County revisits flooding issue
Residents of Moore Plantation returned to the Marshall County Board of Supervisors to seek help with flooding of their properties during heavy downpours.
Lana Casserino, Carrel Black and Dorothy Hill feel caught in a trap. Their properties lie below higher elevation lots and catch the brunt of floodwaters. Some of them blame a local developer who continues to build homes on lots in their area.
District 4 supervisor George Zinn III introduced the discussions to seek ways to alleviate flooding at the lower elevations.
“My position is I felt the county should determine who is responsible for the waterways being open,” he said. “If no one will, the county would take responsibility for it.
Zinn said sometimes developers draw up a subdivision plat and the county accepts it, but years later the developer is no longer on the scene when discussions are held to determine who should maintain the subdivision.
“Water runs downhill,” Black said.
He said water is backing up because a local developer continues to clear off lots and build homes.
“Water comes in my yard; it’s clear, then it gets dirty,” he said. “When I first moved there I built a shop that never flooded. But now it floods. I have to get everything 16 inches off the floor.”
In other words, flooding on his property is an emerging issue that he associates with new housing upstream.
Casserino, who purchased a home eight months ago, said she has talked with the builder about a culvert uphill from her home that is shooting water onto her property.
County attorney Kent Smith said Casserino has only one option — to take the issue to court.
Smith said he does not know the original developers of Moore Plantation. A road has created a dam that holds water back and when houses are added it increases the runoff and the speed and volume of water.
Black said the residents have no one to go to for relief.
“I’m here to get some help,” he said. “I believe a farmer would like the ditch cleaned out so his field wouldn’t flood.”
“The builder has resumed building in our neighborhood,” Casserino said. “He’s not making good, sound decisions for the people he’s building for.”
County administrator Larry Hall said the county has put a lot of time in the study of the problem and that the developer’s “stuff” has held up.
“But we need to watch it on these new constructions,” he said.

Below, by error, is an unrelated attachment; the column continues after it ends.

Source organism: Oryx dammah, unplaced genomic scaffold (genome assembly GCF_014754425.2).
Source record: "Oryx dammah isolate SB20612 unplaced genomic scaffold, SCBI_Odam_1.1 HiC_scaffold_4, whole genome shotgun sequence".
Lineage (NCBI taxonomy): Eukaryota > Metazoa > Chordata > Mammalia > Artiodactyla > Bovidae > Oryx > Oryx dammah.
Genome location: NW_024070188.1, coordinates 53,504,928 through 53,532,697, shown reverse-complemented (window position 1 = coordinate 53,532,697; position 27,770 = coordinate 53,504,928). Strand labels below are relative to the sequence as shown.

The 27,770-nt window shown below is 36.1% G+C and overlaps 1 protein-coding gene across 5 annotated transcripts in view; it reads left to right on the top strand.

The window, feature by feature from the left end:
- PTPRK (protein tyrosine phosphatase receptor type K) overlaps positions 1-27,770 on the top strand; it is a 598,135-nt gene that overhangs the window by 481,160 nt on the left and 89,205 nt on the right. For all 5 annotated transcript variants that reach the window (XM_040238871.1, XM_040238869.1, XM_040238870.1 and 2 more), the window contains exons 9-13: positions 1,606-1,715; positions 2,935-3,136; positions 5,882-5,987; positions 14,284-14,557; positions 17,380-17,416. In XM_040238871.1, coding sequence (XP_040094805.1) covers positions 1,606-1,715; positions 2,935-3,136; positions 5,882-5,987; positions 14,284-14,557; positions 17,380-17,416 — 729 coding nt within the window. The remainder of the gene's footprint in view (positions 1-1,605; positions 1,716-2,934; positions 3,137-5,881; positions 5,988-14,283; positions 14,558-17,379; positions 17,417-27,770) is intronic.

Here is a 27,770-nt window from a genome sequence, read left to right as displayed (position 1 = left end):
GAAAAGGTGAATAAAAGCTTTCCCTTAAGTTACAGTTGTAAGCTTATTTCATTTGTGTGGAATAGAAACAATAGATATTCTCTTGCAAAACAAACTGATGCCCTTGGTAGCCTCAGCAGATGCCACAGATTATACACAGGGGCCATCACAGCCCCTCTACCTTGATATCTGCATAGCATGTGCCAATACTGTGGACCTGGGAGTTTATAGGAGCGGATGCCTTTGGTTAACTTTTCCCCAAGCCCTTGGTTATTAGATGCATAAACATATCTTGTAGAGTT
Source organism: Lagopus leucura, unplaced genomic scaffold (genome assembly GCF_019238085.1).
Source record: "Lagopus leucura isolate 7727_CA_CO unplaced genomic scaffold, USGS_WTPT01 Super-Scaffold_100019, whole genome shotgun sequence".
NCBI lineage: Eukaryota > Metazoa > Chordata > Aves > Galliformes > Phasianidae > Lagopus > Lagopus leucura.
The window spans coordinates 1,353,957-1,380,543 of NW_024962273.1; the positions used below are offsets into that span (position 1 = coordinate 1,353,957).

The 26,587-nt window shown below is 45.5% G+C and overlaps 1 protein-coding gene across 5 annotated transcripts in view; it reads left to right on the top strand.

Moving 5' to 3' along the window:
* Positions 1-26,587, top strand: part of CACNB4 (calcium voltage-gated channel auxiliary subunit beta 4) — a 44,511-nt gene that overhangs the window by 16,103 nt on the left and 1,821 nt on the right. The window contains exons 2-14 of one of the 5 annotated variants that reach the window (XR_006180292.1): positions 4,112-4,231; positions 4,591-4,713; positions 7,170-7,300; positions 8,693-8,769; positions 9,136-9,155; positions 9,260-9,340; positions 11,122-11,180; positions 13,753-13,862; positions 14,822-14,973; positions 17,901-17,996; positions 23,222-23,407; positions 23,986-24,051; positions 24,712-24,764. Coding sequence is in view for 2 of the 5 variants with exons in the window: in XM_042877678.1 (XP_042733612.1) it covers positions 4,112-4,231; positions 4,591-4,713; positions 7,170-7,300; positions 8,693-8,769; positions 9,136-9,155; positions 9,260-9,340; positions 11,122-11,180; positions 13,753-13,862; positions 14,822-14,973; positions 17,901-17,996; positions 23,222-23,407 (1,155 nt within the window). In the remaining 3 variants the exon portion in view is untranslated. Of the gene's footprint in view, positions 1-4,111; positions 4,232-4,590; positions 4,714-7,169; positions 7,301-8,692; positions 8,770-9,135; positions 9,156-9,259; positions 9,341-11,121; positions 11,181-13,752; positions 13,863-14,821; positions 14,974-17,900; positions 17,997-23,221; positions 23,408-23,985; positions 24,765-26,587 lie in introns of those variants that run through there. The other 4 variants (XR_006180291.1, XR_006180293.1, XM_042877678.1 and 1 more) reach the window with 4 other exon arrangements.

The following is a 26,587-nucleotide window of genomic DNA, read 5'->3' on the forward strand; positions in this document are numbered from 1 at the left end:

Casserino said she invited the builder to the meeting, and he didn’t come, but that her issue is with the builder, not the county.
District 5 supervisor Ronnie Joe Bennett said he believes the developer should be stopped from new construction until he takes care of the flooding problems.
Hall said he walked the area and there is no levy to hold the water back. A small levy was insufficient and the water jumped over it, he said. And a larger pipe, if installed across the road, would help the water move off.
“No house has flooded so far,” he said. Black said his shop and garden flooded. “It’s disgusting,” he said.
Zinn suggested a homeowners’ association could be formed whereby each landowner kept the ditches on his own property cleaned out.
Casserino said as the developer builds on the lots he is purchasing, he is changing the land.
Bennett said a homeowners association would have more power than the board of supervisors.
“You can write your bylaws,” said District 3 supervisor Keith Taylor.
Black said he keeps his part of the ditch clean but can do nothing about what people below his lot do or what can be done about what is already there.
Chancery clerk Chuck Thomas said he had flood insurance but when he called his agent, the insurance would not pay, saying it was rising water.
“I sell insurance. I know,” said Casserino in agreement.
Zinn then made a motion to order a hold be put on any further building permits until the developer corrects the problems.
“I don’t think that’s legal,” Smith said. “This is the third time we’ve discussed this. As a citizen you come to the board to say you need some relief. But you need to go to court to get relief.
“We’ve already adopted the plat map 12 to 15 years ago.” He said if the developer’s construction practices are thought to be harming the residents, they should go to court so a judge can issue an injunctive order. Bennett said the majority of the home-owners in the subdivision need to join the homeowners’ association. But those who live on the upper lots on the hill will not be for it.
“You are in the bottom,” he said. Black said a homeowners association would help with other problems that are not caused by water. “So, everybody stands to benefit, not just the people with the water problem,” said Zinn. He said the county is looking at a section of the tributaries that the county believes could be cleaned out that would offer some relief. Bennett then laid out what it would cost to clean out all the grown up ditches in the area that are contributing to the slowing of runoff water. “It would cost over a half million dollars,” he said. “I’m not going to vote to spend a half million dollars on that.” “The county doesn’t have a stack of money,” Zinn said. With that discussion ended, Zinn made a motion for the county to go in and clean out sections that they believe will help. Bennett seconded the motion and it passed by unanimous vote of the board. “We can go in and clean out one spot, but we can’t dredge and rip rap,” Bennett said. “We can just identify the obstructions the county can legally do. We can go forward but we can’t go back.”